This year the brewing industry proudly notes many of its accomplishments since the time of its rebirth, 25 years ago. The distilling industry also joins with the brewers in celebration of the repeal of the 18th Amendment, an occasion “which should be meaningful not only to brewers (and distillers) but also to millions of others who have benefited from relegalization.” So spoke the president and chairman of the U. S. Brewers Foundation, E. V. Lahey, a few months ago.

He pointed out that the national economy at the time of repeal in 1933 was suffering the “deepest depression of the century” and that relegalization of the liquor traffic had brought billions of new taxes to the government, and billions of dollars to American farmers and workers. Beyond this, he implied, the industry should be grateful that 22 per cent of the beer customers are women, that the tavern is now a respectable place, that the tavern operator is “a good citizen and a credit to his community,” and that “a good job has been done in keeping the public sold on the premise that the operation of breweries and taverns is compatible with the American way of life.”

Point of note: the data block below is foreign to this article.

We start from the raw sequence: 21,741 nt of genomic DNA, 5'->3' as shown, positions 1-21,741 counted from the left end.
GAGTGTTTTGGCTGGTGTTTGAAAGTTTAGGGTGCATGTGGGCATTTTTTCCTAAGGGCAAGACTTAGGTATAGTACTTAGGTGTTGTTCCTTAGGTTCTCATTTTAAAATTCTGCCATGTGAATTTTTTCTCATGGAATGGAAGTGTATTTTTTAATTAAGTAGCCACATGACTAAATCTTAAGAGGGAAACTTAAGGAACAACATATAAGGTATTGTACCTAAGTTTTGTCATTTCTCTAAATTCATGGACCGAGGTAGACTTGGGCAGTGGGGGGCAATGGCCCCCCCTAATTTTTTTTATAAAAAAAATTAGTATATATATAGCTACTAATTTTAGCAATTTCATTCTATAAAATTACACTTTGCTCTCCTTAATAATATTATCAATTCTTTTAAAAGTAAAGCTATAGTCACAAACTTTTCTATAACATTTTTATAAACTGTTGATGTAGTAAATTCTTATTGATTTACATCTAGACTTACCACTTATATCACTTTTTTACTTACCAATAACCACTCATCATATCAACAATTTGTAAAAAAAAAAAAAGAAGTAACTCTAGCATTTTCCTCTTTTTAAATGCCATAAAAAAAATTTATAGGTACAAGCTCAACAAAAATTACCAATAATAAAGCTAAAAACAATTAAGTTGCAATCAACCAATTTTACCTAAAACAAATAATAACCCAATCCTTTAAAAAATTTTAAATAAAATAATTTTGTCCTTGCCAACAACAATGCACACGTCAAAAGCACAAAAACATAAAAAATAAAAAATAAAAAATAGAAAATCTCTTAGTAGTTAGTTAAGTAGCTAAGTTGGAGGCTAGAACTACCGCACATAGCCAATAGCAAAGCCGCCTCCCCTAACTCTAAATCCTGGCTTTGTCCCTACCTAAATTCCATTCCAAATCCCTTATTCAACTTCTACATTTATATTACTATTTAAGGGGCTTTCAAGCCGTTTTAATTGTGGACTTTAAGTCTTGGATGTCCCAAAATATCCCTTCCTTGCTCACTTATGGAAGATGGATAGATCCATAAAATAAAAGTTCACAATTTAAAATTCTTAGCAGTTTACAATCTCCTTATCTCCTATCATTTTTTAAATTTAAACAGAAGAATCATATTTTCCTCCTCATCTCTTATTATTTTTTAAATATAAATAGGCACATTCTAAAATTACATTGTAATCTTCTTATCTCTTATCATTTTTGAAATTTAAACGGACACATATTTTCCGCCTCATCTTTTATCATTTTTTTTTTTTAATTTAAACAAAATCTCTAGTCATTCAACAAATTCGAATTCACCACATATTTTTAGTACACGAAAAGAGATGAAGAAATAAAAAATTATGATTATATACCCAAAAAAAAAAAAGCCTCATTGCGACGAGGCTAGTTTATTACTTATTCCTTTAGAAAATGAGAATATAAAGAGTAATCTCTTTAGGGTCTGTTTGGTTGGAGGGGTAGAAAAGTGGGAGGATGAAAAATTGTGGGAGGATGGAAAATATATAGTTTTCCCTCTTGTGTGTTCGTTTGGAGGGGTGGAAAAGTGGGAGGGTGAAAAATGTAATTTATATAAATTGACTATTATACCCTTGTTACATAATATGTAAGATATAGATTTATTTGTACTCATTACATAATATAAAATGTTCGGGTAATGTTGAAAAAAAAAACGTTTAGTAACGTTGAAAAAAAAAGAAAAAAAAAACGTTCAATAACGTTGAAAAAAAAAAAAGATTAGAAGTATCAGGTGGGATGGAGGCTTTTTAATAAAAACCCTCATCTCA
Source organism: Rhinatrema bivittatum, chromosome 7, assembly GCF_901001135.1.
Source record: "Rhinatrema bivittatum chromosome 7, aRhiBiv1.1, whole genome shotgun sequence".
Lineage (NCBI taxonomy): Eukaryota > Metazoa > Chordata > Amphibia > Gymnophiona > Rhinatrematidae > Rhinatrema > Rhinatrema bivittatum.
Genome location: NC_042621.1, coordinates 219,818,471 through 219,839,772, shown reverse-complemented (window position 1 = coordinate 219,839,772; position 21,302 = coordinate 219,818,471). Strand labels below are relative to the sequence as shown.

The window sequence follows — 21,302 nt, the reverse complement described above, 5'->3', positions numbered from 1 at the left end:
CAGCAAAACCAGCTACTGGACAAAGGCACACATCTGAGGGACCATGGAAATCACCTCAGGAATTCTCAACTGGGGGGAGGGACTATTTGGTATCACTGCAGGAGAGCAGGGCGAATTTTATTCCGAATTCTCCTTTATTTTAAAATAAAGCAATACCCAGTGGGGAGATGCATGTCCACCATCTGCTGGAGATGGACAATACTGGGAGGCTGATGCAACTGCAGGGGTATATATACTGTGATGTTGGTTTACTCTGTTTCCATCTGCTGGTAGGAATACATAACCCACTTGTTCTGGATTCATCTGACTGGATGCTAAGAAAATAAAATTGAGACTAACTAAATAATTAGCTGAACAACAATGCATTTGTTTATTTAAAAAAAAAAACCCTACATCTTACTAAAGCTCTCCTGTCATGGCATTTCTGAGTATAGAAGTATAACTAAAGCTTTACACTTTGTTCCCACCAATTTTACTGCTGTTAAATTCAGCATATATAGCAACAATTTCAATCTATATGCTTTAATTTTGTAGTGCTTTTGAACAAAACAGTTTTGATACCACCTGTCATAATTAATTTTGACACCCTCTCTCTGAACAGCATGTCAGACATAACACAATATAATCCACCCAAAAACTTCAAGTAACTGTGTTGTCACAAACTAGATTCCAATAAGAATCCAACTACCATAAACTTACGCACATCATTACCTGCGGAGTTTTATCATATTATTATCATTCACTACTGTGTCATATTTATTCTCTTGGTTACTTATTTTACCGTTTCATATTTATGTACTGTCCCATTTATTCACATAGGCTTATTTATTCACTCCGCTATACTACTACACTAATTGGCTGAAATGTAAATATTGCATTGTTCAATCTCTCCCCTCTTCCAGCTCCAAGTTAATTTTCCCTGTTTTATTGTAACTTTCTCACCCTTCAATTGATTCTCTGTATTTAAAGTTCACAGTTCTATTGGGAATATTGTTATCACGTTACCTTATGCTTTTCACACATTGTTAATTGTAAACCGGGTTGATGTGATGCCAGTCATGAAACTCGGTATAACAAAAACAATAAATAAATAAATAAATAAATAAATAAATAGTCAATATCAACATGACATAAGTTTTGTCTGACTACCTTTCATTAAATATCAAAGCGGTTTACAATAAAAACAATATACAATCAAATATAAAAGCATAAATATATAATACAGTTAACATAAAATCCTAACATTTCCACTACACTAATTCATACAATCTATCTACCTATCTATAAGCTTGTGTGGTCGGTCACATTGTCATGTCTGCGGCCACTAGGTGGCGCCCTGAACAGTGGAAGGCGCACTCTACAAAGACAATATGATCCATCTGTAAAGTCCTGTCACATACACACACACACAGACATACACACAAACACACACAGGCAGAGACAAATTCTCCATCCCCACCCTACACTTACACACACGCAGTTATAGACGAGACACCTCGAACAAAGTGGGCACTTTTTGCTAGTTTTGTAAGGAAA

Blessing Or Bane?

This 25th anniversary of repeal is not solely of interest to the liquor industry, however. It is also an excellent time for concerned persons to study the liquor ledger and find out for themselves whether the return of legal traffic has been a blessing or a bane to our people.

What is the nature and philosophy of the liquor traffic? Its product is ethyl alcohol—bottled, advertised and sold in a thousand varieties of color, flavor and dilution. In every alcoholic product from applejack to vodka, ethyl alcohol is that colorless, merciless intoxicant and anesthetic that wrecks cars, homes ...

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